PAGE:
K3 Insights

Welcome to the K3 hub

3 min read - August 15, 2022

The Protected Disclosures (Protection of Whistleblowers) Act 2022

The new Protected Disclosures (Protection of Whistleblowers) Act 2022 came into force 1 July 2022.  The Act continues the previous Act’s purpose, which is to facilitate the disclosure and investigation of serious wrongdoing in the workplace, and to provide protection for employees and other workers who report concerns (disclosures). The key differences of the new Act are focused on improving clarity on:

-       The language used, and what constitutes serious wrongdoing

-       how disclosures should be made and handled

-       the process for external disclosures


1.    Definition of serious wrongdoing

The New Act extends the definition of serious wrongdoing in several ways. The definition now captures conduct:

-       That creates a serious risk to the health and safety of an individual. Law Firm, Simpson Grierson, pointed out in an article that “In light of the treatment of bullying and harassment as a workplace health and safety risk (both by WorkSafe New Zealand (WorkSafe) and the Ministry of Business, Innovation and Employment (MBIE)), this wording would appear to cover disclosures about bullying and harassment. This is supported by “bullying or harassment, including sexual harassment” being listed as an example of a concern that could be raised in a protected disclosure under the Bill (for which WorkSafe and the Human Rights Commission are listed as the corresponding “appropriate authorities”).”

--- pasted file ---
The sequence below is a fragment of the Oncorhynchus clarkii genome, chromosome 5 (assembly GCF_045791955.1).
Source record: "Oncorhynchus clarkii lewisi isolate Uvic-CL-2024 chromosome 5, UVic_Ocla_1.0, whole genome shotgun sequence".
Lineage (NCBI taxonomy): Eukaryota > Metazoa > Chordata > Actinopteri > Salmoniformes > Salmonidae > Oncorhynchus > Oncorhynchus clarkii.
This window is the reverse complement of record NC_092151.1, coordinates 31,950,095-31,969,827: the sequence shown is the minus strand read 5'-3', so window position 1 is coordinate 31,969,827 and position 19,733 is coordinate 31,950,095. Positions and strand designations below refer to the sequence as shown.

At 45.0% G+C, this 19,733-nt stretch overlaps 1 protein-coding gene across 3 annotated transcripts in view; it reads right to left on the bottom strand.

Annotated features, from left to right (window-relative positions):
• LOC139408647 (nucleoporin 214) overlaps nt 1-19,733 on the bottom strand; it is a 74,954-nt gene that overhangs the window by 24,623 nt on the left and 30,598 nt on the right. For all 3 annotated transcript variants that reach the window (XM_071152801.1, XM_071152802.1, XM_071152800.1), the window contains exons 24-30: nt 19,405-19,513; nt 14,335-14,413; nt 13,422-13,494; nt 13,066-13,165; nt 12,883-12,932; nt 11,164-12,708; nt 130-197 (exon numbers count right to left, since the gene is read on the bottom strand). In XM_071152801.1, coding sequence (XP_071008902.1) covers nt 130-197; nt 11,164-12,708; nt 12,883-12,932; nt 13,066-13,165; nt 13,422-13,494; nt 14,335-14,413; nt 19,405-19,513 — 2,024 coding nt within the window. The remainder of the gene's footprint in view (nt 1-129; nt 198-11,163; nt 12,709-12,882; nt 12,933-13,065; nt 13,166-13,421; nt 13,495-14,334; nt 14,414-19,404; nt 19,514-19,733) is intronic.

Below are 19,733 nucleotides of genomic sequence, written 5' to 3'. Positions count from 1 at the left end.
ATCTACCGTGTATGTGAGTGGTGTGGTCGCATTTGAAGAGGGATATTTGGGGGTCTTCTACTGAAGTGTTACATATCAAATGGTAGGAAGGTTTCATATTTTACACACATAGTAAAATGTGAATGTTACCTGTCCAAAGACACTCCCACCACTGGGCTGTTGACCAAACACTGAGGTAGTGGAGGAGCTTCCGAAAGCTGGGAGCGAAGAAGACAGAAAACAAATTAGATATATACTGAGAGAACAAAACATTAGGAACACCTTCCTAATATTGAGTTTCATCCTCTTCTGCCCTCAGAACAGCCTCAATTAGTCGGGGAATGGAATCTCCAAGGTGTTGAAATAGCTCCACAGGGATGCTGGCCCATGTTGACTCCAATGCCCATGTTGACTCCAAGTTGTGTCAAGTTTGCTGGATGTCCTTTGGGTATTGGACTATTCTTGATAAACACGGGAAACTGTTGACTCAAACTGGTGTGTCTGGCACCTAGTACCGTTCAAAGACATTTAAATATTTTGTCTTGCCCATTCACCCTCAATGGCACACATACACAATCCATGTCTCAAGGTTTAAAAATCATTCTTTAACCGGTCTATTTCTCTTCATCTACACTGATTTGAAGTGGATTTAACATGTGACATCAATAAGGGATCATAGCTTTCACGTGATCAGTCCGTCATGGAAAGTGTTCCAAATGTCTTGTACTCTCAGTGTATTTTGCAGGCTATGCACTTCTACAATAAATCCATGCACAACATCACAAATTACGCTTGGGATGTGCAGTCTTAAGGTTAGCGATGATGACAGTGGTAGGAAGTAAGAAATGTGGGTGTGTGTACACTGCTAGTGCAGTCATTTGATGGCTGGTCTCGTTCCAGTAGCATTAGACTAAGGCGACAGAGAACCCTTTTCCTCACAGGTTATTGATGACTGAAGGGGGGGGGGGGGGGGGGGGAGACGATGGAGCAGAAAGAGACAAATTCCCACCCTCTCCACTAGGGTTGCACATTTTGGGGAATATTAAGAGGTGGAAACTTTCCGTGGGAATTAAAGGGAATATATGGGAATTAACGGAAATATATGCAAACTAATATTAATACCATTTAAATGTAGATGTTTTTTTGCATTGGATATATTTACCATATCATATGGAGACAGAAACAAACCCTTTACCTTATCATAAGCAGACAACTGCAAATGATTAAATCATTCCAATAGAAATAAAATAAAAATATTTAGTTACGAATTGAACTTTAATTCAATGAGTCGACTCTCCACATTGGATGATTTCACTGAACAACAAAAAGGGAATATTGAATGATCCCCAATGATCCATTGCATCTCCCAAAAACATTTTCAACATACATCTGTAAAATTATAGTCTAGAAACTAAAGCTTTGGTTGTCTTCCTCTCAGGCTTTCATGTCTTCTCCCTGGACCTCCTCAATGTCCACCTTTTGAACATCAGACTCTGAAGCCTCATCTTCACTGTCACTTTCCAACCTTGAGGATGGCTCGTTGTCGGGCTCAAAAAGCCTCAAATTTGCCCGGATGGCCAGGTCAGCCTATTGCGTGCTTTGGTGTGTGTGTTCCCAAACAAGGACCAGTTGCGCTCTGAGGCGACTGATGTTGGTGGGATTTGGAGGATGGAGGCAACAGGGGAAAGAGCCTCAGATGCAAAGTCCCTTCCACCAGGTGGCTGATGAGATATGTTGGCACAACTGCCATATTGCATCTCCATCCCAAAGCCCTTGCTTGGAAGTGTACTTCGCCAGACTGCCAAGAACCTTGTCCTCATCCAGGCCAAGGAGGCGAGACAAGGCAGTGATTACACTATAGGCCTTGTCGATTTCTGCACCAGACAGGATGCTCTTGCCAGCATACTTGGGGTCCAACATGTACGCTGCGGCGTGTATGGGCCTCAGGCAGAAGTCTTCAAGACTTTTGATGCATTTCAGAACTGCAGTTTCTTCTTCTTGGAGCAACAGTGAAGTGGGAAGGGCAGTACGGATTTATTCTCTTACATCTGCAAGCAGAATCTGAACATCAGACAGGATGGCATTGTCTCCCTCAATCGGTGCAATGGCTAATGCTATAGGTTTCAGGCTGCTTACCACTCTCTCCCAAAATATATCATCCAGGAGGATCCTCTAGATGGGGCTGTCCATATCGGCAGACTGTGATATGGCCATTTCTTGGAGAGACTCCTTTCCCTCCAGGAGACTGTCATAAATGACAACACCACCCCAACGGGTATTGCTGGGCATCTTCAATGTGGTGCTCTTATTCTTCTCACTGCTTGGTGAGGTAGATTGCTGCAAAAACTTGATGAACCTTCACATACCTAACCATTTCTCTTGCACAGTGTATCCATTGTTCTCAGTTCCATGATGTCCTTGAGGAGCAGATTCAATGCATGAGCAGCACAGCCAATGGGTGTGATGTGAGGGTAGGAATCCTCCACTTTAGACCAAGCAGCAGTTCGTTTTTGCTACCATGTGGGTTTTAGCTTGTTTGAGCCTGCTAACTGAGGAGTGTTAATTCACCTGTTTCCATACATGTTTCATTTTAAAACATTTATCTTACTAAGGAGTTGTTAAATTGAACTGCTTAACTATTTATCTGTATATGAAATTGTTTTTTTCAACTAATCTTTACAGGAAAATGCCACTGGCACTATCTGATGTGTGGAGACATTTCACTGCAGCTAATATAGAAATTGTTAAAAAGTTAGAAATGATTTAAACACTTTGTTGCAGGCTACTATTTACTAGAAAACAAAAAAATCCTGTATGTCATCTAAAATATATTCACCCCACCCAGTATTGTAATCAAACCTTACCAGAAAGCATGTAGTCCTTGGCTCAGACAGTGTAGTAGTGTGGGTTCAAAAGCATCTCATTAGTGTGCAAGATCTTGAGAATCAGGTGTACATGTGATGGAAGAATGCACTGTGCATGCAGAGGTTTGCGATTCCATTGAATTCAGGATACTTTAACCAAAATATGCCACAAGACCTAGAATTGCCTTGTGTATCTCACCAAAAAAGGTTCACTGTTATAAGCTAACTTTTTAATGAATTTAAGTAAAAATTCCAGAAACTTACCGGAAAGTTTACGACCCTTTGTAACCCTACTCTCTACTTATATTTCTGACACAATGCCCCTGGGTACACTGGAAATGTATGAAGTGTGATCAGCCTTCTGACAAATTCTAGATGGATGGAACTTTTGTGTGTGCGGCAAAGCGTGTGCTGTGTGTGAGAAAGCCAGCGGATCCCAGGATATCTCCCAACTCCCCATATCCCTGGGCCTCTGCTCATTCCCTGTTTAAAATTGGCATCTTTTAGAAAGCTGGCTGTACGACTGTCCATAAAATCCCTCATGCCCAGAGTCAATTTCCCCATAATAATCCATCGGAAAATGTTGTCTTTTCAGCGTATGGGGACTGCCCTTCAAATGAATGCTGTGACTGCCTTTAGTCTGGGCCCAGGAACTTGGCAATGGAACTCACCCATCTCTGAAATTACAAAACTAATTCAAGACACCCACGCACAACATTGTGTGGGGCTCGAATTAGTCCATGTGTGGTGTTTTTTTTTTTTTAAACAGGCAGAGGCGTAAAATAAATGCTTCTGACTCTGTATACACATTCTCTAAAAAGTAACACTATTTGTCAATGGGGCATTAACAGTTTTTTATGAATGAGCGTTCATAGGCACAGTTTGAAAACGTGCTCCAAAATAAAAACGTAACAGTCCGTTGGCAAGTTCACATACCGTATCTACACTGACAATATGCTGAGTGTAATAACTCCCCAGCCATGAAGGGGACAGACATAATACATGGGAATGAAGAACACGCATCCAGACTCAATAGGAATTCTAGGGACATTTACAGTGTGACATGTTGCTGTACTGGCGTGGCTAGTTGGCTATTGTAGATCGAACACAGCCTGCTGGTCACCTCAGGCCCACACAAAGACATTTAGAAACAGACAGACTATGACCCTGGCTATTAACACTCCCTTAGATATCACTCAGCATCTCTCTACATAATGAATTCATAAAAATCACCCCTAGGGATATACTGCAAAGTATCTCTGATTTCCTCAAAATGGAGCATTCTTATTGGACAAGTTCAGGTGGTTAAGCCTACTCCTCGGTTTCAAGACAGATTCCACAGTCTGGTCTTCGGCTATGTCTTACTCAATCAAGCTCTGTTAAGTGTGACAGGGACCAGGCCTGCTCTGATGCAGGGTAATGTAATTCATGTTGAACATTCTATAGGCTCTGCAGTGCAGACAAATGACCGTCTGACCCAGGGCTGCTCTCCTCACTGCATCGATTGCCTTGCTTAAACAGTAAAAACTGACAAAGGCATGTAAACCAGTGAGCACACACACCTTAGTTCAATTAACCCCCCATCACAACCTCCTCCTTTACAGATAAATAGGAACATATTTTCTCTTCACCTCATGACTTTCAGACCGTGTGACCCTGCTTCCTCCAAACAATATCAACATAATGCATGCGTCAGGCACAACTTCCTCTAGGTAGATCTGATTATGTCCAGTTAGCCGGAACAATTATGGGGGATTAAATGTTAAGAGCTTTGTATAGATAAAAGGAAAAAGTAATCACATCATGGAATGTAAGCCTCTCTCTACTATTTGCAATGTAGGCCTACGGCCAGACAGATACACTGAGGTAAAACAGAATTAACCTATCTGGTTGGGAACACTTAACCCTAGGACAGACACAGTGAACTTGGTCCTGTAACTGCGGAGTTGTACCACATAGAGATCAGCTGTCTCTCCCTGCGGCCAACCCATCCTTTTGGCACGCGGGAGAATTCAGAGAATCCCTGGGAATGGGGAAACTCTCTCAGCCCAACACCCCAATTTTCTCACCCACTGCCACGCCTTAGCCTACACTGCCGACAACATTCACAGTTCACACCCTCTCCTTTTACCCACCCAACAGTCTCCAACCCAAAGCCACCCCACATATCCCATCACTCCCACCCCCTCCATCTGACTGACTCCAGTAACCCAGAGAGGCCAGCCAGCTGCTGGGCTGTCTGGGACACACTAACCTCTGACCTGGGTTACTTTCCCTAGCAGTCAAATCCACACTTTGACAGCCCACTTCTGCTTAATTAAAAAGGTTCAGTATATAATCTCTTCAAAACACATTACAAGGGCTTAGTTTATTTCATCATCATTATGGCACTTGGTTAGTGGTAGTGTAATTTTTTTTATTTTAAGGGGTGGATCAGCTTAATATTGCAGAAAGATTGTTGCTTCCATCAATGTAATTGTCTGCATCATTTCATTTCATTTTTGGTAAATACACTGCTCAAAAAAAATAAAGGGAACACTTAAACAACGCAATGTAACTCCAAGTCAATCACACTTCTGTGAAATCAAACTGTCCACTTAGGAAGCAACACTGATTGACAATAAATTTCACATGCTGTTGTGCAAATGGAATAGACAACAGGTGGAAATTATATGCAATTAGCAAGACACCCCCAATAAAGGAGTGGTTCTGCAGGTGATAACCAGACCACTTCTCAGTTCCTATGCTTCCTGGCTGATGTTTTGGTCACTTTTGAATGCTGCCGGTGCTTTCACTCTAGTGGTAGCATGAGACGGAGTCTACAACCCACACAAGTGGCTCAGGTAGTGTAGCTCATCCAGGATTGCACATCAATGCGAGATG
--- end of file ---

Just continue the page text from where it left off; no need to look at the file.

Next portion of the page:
-       That is oppressive, unlawfully discriminatory or grossly negligent conduct (or gross mismanagement) by a public sector employee or any person acting on behalf of a public sector organisation or the Government.

-       Expanded to include unlawful, corrupt or irregular use of all “public funds or resources”.


2.    Handling disclosures          

The new Act sets out guidance for receivers about what to do after receiving a protected disclosure, whether the receiver is a public sector organisation, a private organisation, or an appropriate authority.  The new Act lists a series of actions that the receiver has to complete with 20 working days of receiving the disclosure.

3.    External disclosures

The new Act outlines that a whistleblower may make a disclosure directly to an appropriate authority at any time, not only where they believe the head of the organisation may be involved in the serious wrongdoing etc.

The meaning of appropriate authority has also been clarified, and a list of examples of appropriate authorities (along with the nature of concerns they deal with) is included as a schedule to the new Act. 


What should you do as an Employer?

Have a policy and procedure in place and communicate it to your team. As part of setting this up, nominate and upskill dedicated team members to handle disclosures.

Be clear on any intersection between your Protected Disclosures Policy and other policies or practices you may have in place, such as Health & Safety, Bullying & Harassment, Privacy, and Performance Management. Once a disclosure is made you don’t want to be clambering around, uncertain about what process you should be following, or who has responsibility for following through on it.

Back to Articles

Contact us